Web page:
In international relations, whenever you hear the term "confidence-building measures," you can be sure that someone is trying to kick a can down the road. Israeli Prime Minister Benjamin "Bibi" Netanyahu has now promised to offer such measures to the Palestinians. He has also urged that everyone "calm down" about the diplomatic row between his government and the United States.
But this crisis hasn't been caused by just one event—the announcement, while Vice President Joe Biden was visiting Israel, to approve new Jewish housing units in East Jerusalem. It caps a year of increasingly strained relations between Washington and Tel Aviv. And while he's apologized for the ill-timed announcement, Netanyahu remains unyielding. In fact, the Israeli press has reported plans to build not merely the 1,600 units announced last week, but 50,000. "We will act according to the vital interests of the state of Israel," Netanyahu said last week.
What are those vital interests? If you have listened to Bibi Netanyahu over the past few years, it's clear what tops the list—Iran. In fact, the prime minister has described the Iranian threat as an existential one for Israel, and a grave one for the world. He sees combating it as the central challenge of our times. "We are faced with security challenges that no other country faces, and our need to provide a response to these is critical, and we are answering the call," Netanyahu told his Likud faction in May 2009. "These are not regular times. The danger is hurtling toward us. My job is first and foremost to ensure the future of the state of Israel."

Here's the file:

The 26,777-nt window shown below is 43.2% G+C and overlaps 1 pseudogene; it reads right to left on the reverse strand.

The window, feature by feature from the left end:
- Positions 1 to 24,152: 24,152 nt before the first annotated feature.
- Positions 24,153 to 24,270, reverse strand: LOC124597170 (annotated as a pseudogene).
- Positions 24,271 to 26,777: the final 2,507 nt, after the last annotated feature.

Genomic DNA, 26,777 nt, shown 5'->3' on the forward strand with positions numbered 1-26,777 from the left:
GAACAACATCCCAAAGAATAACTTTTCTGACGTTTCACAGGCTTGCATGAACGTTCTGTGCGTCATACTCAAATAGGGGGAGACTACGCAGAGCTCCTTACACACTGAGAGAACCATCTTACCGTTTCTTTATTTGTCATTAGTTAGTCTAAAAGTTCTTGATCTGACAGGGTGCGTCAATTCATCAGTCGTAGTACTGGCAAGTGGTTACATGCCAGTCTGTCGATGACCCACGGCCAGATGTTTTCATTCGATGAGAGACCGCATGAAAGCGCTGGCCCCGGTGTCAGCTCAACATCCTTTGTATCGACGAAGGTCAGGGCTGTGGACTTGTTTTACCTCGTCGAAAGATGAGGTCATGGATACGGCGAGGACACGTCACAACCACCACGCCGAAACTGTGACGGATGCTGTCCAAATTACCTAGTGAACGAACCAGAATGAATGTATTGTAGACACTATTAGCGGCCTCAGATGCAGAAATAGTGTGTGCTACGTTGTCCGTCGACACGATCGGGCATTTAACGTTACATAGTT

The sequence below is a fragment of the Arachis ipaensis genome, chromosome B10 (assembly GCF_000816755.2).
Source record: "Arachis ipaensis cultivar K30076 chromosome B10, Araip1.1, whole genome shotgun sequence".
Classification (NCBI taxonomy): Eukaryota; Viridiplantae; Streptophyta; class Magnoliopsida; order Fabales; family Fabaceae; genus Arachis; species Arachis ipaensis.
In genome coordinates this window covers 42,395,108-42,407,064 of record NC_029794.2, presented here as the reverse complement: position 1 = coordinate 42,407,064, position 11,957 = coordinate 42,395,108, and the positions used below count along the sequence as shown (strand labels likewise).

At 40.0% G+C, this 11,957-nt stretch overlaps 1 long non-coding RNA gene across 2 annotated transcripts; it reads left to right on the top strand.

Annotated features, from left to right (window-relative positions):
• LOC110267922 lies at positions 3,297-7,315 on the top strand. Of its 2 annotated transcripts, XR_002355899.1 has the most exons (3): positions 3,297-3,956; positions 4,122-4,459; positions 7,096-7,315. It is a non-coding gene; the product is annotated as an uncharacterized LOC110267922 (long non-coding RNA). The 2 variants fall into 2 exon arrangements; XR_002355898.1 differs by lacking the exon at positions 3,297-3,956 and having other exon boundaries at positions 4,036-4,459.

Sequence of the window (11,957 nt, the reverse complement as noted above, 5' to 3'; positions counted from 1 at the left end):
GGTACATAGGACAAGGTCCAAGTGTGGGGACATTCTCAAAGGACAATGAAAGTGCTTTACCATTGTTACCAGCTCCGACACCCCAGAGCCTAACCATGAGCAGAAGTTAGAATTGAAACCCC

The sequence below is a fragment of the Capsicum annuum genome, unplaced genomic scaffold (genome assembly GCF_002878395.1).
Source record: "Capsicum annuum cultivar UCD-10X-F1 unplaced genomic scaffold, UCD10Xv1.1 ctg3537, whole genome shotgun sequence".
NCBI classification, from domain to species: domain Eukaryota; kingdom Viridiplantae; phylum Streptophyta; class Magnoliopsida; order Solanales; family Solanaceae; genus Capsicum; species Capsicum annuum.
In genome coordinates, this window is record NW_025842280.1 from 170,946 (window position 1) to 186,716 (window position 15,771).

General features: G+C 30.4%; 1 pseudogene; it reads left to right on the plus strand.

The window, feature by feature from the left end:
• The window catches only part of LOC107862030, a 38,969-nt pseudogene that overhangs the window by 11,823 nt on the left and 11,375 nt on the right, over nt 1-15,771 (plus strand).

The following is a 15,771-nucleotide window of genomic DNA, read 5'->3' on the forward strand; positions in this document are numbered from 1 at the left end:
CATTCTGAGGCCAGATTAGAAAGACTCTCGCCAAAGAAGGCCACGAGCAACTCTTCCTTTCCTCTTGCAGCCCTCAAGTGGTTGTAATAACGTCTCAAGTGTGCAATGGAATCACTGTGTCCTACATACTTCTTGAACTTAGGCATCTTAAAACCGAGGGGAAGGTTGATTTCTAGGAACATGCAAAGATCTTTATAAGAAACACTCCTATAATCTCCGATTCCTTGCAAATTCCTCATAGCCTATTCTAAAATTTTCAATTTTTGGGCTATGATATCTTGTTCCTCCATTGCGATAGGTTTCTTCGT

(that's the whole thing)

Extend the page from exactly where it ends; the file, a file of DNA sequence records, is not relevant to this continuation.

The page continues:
But after watching Netanyahu's government over the past year, I have concluded that he is actually not serious about the Iranian threat. If tackling the rise of Iran were his paramount concern, would he have allowed a collapse in relations with the United States, the country whose military, political, and economic help is indispensable in confronting this challenge? If taking on Iran were his central preoccupation, wouldn't he have subordinated petty domestic considerations and done everything to bolster ties with the United States? Bibi likes to think of himself as Winston Churchill, warning the world of a gathering storm. But he should bear in mind that Churchill's single obsession during the late 1930s was to strengthen his alliance with the United States, whatever the costs, concessions, and compromises he had to make.
In a smart piece of analysis in Israel's Haaretz newspaper, Anshel Pfeffer, no fan of the Obama administration, writes, "When senior ministers or generals list Israel's defense priorities, there is always one point on which there exists total consensus: The alliance with the United States as the nation's greatest strategic asset, way above anything else. It is more crucial than the professionalism of the Israel Defense Forces, than the peace treaty with Egypt and even than the secret doomsday weapons that we may or may not have squirreled away somewhere…But [Netanyahu] has succeeded in one short year in power to plunge Israel's essential relationship with the United States to unheard of depths."
Iran's rise has also placed Israel in the unusual position of being on the same strategic side as the major Arab states, as well as the United States. Saudi Arabia, Egypt, and Jordan are all deeply worried about the hegemonic ambitions of Iran, particularly if it obtains nuclear weapons. A core Israeli objective should be to strengthen this tacit alliance. What the moderate Arab states ask for, again and again, publicly and privately, is that Israel make some progress—even if only for appearances' sake—on the peace process. The single biggest challenge for these countries is that Iran has appropriated the Palestinian cause, which makes it difficult for, say, the Egyptian government to take a public stand that is hostile to Tehran. Lowering the temperature on this issue would benefit the Arab states, strengthen their will to stand up against Iran, and contribute directly to Israeli security.